Pediatric Acoustic Reflex (ART)
Acoustic reflex threshold (ART) helps audiologists test for proper middle ear functioning in children by testing the ear's natural reflex to lower the volume of very loud sounds.
An Acoustic Reflex Threshold is done in much the same way as Tympanometry—in fact, the two tests are often performed together. During the ART, the audiologist introduces a loud (80 dB) sound to test your child's acoustic reflex. Certain muscles of the inner ear normally contract at sounds between 65dB and 95dB. If the reflex begins at a higher decibel or doesn't occur at all, it may be a sign of a neurological disorder.
An Acoustic Reflex Threshold test lets the audiologist know whether your child's acoustic reflex is working correctly. In mammals, the acoustic reflex is triggered by loud noises. In humans, the range is usually between 65 dB and 95 dB. Muscles in the inner ear contract to help protect the eardrum from damage. The audiologist adjusts the volume up and down to locate the trigger point of the reflex.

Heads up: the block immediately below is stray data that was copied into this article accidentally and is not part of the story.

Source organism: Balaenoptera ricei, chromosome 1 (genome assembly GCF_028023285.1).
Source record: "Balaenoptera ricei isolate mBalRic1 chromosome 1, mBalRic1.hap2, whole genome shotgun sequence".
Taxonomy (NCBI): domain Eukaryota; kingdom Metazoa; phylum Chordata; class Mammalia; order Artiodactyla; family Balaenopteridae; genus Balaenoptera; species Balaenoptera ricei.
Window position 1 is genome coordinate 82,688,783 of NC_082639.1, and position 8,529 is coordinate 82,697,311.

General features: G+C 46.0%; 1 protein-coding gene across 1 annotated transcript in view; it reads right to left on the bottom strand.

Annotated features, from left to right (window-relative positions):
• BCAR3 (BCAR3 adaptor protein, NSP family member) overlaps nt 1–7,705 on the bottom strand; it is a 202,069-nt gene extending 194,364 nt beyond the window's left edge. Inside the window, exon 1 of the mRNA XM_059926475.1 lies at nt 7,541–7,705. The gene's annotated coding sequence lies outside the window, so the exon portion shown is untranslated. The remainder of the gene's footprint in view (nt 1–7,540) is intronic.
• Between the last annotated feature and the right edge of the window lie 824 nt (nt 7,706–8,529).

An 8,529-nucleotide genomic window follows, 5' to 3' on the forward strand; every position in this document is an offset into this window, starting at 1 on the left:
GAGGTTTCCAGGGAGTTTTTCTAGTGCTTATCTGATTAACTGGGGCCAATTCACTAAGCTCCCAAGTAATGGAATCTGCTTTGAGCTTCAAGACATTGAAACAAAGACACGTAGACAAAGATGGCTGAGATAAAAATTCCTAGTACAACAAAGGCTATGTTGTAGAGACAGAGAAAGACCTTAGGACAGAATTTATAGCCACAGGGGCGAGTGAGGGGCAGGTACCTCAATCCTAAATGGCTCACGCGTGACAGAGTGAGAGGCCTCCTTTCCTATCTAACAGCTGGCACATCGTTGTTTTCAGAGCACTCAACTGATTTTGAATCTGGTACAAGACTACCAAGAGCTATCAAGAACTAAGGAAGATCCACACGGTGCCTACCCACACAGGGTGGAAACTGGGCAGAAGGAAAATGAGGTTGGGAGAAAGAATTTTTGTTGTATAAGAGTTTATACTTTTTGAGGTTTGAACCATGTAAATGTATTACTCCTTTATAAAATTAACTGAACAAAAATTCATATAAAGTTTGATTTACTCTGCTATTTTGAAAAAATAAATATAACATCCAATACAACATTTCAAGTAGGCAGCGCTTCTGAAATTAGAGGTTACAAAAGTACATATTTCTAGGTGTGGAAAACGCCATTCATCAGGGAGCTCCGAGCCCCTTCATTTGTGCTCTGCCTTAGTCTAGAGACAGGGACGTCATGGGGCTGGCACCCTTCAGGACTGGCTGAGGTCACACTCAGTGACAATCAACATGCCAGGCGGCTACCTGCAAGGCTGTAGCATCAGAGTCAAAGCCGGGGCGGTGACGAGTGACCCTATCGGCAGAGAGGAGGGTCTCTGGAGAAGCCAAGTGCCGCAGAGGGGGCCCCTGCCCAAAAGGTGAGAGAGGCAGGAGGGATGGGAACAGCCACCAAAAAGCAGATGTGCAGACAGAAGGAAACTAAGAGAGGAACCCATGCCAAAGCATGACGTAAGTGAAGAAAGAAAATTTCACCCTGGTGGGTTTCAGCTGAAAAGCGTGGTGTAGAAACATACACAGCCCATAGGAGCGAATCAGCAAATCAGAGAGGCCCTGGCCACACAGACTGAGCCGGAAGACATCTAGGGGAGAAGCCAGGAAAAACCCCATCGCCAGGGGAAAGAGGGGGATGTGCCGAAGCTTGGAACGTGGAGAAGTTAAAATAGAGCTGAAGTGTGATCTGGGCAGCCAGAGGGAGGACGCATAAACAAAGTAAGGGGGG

A normal result means your child falls within the usual range. An abnormal ART may show some kind of a neurological disorder or nerve damage. As with tympanometry, an abnormal ART means more tests are needed.
Who needs an acoustic reflex threshold test?
The acoustic reflex threshold test are not “hearing tests.” Instead, they can identify middle ear issues in kids with hearing problems.
What happens during acoustic reflex threshold testing?
The audiologist uses a probe to sends sounds at different decibel levels into your child’s ear. The results are sent to the tympanometer to show an either normal or abnormal reflex.
Is an acoustic reflex threshold test conclusive?
No, but can provide the audiologist with important clues about your child’s condition.